Among the Han portrait stones in Xuzhou, Nanyang and other places, Long Diyuan used the stone slab as the canvas and the knife as the pen to carve exquisite pictures. The dragon images on the Han Dynasty stone statues are in various poses and have distinctive features in artistic expression. Some dragons are vigorous and powerful, soaring into the clouds and mist, as if they are about to break through the sky; some dragons are majestic and solemn, with wide eyes, showing an inviolable aura of kings; some dragons appear accompanied by mythical beasts such as phoenixes and unicorns, and appear together. Interpreting mysterious mythical stories.

    Dragon and Phoenix Rubbings Collection from Tongshan, Xuzhou, Jiangsu. Photos from "Stories of Han Painting" (Zhonghua Book Company)

    Rubbings of the Four Gods unearthed from the Han Tomb at Nanguan (Knitting Factory), Tanghe County, Henan Province. Photos from "Stories of Han Painting" (Zhonghua Book Company)

    Huanglong rubbings unearthed from Wu's Temple in Jiaxiang County, Shandong Province. This is a woodcut copy of "Jinshisuo". The picture is from "Stories of Han Painting" (Zhonghua Book Company)

    According to Zhou Tian's "If there is a dragon, there is a spirit: Looking for the "dragon" in Han paintings", there are many kinds of dragons, but there is no precise classification, especially in plastic arts, it is difficult to distinguish them clearly. The so-called "Huanglong" can only be distinguished based on the description in the literature. Qinglong, also known as "Blue Dragon", represents the east and later became the god of the east. The characteristic of Yinglong among the dragons is that it has wings. Its contribution in mythology is to help Yu control floods, draw the ground with its tail, form rivers, and make water flow into the sea. He also assisted the Yellow Emperor in killing Chi You, which enabled the Yellow Emperor to win the war against Chi You.

    Qinglong rubbings unearthed from Wu's Temple in Jiaxiang County, Shandong

    Yinglong rubbings unearthed from the Han Dynasty Tomb at Wubaizhuang, Linyi, Shandong. Pictures from "Stories of Han Painting" (Zhonghua Book Company)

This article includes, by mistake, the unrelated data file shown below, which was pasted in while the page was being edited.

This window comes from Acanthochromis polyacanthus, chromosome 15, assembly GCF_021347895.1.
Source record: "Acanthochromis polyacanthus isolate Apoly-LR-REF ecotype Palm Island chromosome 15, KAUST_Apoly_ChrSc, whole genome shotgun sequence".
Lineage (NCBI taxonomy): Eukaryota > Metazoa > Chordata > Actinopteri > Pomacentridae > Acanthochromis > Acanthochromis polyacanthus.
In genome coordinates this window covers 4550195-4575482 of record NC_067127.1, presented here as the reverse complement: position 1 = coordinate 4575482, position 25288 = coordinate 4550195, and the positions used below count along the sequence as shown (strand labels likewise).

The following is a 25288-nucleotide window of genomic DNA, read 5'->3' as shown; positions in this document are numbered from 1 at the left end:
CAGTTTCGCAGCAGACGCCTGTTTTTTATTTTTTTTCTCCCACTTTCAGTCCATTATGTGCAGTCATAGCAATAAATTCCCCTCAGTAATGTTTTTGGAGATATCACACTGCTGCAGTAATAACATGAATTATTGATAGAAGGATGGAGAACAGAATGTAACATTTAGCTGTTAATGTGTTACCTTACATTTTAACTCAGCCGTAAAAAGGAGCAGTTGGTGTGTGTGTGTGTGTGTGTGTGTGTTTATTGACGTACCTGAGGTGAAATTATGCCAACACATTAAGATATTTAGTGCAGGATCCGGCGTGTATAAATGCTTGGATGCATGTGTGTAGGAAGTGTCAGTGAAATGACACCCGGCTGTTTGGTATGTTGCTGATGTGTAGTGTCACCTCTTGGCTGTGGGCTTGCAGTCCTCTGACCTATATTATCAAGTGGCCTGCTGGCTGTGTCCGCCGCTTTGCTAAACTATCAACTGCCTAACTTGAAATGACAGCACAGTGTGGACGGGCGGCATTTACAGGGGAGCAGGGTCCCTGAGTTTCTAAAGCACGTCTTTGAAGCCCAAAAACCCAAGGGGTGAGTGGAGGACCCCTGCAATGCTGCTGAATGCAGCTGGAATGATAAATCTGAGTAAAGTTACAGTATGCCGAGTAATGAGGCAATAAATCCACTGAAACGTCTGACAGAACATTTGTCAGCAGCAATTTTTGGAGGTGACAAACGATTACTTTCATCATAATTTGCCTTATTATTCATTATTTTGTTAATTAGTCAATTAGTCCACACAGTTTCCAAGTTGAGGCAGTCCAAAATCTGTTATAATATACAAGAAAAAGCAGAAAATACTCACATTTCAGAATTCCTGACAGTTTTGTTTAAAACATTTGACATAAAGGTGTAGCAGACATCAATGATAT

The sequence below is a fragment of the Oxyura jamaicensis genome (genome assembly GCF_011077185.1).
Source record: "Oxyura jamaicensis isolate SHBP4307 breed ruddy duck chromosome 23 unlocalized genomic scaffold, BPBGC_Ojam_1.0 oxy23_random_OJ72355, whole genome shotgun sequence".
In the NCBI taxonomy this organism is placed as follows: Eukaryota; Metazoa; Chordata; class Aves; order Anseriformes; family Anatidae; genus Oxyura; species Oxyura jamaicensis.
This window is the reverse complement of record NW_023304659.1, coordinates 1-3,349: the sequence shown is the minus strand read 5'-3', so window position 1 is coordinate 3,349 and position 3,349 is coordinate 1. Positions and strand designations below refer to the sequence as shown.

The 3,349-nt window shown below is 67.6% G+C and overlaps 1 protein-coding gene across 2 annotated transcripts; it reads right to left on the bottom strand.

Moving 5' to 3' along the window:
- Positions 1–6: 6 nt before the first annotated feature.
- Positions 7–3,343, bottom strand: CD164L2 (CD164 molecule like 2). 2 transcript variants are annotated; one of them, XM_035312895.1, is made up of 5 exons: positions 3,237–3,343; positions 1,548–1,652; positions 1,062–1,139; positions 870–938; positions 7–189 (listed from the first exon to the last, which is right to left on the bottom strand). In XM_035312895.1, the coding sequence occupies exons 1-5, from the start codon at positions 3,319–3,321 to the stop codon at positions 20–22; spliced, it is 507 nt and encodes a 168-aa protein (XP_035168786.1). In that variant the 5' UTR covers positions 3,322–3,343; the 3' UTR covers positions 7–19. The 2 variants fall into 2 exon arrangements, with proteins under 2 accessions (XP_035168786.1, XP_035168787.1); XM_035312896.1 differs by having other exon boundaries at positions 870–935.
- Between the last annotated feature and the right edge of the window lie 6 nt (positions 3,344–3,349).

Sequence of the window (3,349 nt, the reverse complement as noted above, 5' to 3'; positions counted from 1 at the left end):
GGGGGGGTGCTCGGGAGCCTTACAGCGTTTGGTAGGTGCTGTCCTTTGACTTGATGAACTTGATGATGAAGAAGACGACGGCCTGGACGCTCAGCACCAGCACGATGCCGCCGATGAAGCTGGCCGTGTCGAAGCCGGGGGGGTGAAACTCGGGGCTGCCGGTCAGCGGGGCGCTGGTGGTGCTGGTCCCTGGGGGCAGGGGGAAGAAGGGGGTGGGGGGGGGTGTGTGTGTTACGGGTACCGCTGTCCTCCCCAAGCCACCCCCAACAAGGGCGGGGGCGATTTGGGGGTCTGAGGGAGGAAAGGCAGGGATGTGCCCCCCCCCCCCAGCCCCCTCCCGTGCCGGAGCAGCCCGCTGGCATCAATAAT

According to "Where there is a dragon, there is a spirit: Looking for the "dragon" in Han paintings", on the stone portraits of the Han Dynasty, the types of dragons can only be roughly judged. For example, many dragons are carved with wings, but the wings come in different sizes. The one with big wings is called Yinglong. If it is together with the white tiger, it is called Qinglong. In the minds of the ancients, ascending to heaven can lead to immortality, and all the troubles and sorrows of the world will be resolved. It can be said to be the highest treatment and enjoyment. Emperor Wu of the Han Dynasty lamented in Chapter 9 "Sunrise and Entry" of "Song of Suburban Sacrifice" that the sun and moon come and go endlessly, but human life span is too short. He would like to ride on a dragon to ascend to heaven, but why doesn't Zihuang come? Ying Shao's note says: "Zihuang, a person who rides on the yellow, has dragon wings and a horse body, and the Yellow Emperor rides on it to become immortal. Emperor Wu wanted to get it, and said: 'Why don't you come here?'" It can be seen that the "dragon" here is a horse. The horse that can transform into a dragon is named Zihuang. We can also see this image of the Yellow Emperor accompanied by a divine horse on the Han Dynasty stone statues.

    The Ascension of the Yellow Emperor to Immortality. Rubbings unearthed from Han Tombs in Miaoshan, Xuzhou, Jiangsu. Photos from "Stories of Han Paintings" (Zhonghua Book Company)

    Rubbing of Nanyang Han Dynasty Painting "The Dragon and the Tiger"

    Nanyang Han painting "Walking Dragon" rubbing

    (This article cites "Figures of Figures Fighting Dragons", Mawangdui Han Tomb Silk Paintings and other relevant literature and materials, as well as Zhou Tian's "Dragon is Spiritual: Looking for the "Dragon" in Han Paintings", "Oriental Morning Post·Art Review" Xu Chanfei's column and other related materials. tidy)